Local Transportation – Cycle rickshaws and three wheelers are convenient ways of zipping through the cities. Do keep in mind that their fares might be substantially inflated for foreigners; so do not forget to haggle.
Say goodbye to plastic money
Yes, you read it right. We know it well that debit and credit cards are mere specks in the vast canvass of bounties bestowed on us by the modern banking system. Not so in Myanmar though. If you are “banking” on an ATM to get over your money matters, then you’ll be in for some disappointment. There are no ATMs in Myanmar. You might come across a few in large cities but these are exclusively for servicing the locals. The local currency is the Burmese Kyat. However, US dollars are widely accepted. Do make it a point to carry American dollars in all denominations on you. You might not have faced any “kaching” problems while holidaying in Thailand or India, which is because these two countries abound in ATMs dispensing cash 24*7. We have told you before – Burma is not your average touristy destination. Hence, load up your wallets with good ol’ albeit crisp dollar bills!
Shun meat; embrace veggies instead
In Burma, meat is not one of the best things to go inside your tummy. To keep gastric troubles at bay, it is suggested that you stick to veggies. And because of the brimming Buddhist population, you won’t find vegetarian options difficult to come by. Satisfy your taste buds slurping on noodle soups full of beans and vegetables and noshing on boiled or roasted danyin thi, grilled okra, and stirred fries. The famous Restaurant Street in Bagan offers a wide variety of fusion foods – from fried chilli tofu and pea paranthas to Burmese versions of samosas and biryani.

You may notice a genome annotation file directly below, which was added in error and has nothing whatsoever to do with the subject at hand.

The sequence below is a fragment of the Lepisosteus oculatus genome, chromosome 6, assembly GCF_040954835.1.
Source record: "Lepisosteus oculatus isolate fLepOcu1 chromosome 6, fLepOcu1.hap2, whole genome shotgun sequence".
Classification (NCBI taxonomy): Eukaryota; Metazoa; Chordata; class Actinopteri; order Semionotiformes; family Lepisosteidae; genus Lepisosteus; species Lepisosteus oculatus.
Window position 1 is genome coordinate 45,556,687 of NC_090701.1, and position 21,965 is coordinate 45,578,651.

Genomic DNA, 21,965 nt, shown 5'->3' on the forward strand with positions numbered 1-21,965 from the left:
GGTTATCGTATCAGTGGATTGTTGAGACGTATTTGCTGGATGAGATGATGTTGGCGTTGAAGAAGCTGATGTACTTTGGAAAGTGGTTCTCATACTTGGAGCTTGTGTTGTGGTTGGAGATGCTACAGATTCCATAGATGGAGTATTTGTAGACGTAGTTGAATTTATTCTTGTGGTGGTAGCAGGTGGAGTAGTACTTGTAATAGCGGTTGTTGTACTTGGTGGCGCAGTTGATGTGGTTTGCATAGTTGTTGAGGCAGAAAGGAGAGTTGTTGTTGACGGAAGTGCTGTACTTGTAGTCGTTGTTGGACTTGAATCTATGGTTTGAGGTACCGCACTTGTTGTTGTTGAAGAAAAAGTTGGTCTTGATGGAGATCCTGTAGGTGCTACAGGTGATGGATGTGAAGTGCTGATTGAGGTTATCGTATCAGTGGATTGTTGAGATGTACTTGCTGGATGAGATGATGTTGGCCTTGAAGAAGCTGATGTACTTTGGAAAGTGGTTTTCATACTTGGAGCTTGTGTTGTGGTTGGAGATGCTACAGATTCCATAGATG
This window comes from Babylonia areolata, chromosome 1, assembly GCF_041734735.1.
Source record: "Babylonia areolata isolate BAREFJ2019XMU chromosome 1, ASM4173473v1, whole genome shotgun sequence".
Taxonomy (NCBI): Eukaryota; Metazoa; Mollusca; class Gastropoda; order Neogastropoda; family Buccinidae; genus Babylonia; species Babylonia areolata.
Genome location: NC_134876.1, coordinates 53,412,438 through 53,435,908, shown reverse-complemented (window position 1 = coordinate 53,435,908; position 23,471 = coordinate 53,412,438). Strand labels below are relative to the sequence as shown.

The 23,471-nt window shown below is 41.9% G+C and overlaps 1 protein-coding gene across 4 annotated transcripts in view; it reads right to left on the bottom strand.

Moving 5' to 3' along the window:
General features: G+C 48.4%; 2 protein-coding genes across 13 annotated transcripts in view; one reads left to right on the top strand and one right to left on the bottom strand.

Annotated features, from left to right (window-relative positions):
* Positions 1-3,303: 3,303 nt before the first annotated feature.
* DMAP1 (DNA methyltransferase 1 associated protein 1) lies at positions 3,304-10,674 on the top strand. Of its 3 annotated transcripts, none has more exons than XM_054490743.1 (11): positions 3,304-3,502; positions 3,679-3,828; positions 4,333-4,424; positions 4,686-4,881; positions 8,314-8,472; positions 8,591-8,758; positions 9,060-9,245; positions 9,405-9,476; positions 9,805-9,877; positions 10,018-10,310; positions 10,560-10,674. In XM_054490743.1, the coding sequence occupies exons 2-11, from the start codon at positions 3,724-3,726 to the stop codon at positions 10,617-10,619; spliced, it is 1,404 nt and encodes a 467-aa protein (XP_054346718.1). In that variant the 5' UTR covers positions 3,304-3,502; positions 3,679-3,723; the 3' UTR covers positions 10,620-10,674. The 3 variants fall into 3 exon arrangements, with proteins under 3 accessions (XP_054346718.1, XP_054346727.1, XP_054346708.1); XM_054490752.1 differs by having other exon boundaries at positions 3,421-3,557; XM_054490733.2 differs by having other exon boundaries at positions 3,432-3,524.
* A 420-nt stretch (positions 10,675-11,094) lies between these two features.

On staying connected
As international GSM roaming facility is not available, the only option is to either rent a CDMA phone or make international calls from hotels. The obscenely expensive international phone calls might force you to go incommunicado for some time though. However, the major Burmese cities are dotted with cyber cafés offering cheap Internet services. You’ll have to shell anything from 300 to 3000 Kyat for an hour of surfing the net. Do not expect surfing at speeds that you are used to back home.
Life is in a complete never-ending flux in Burma. From the towering stupas to glimpses of cheerful locals attired in clothes of all hues, Burma will offer you a lot of material to add to your travel journal. Heart surgeries; dental treatment; cosmetic work; hip, shoulder or knee replacement in India, are all available at a fraction of their cost in the West and many medical tourists travel o this Asian country for health benefits. However, for the ones keen to explore an unconventional place, Burma would be a treat!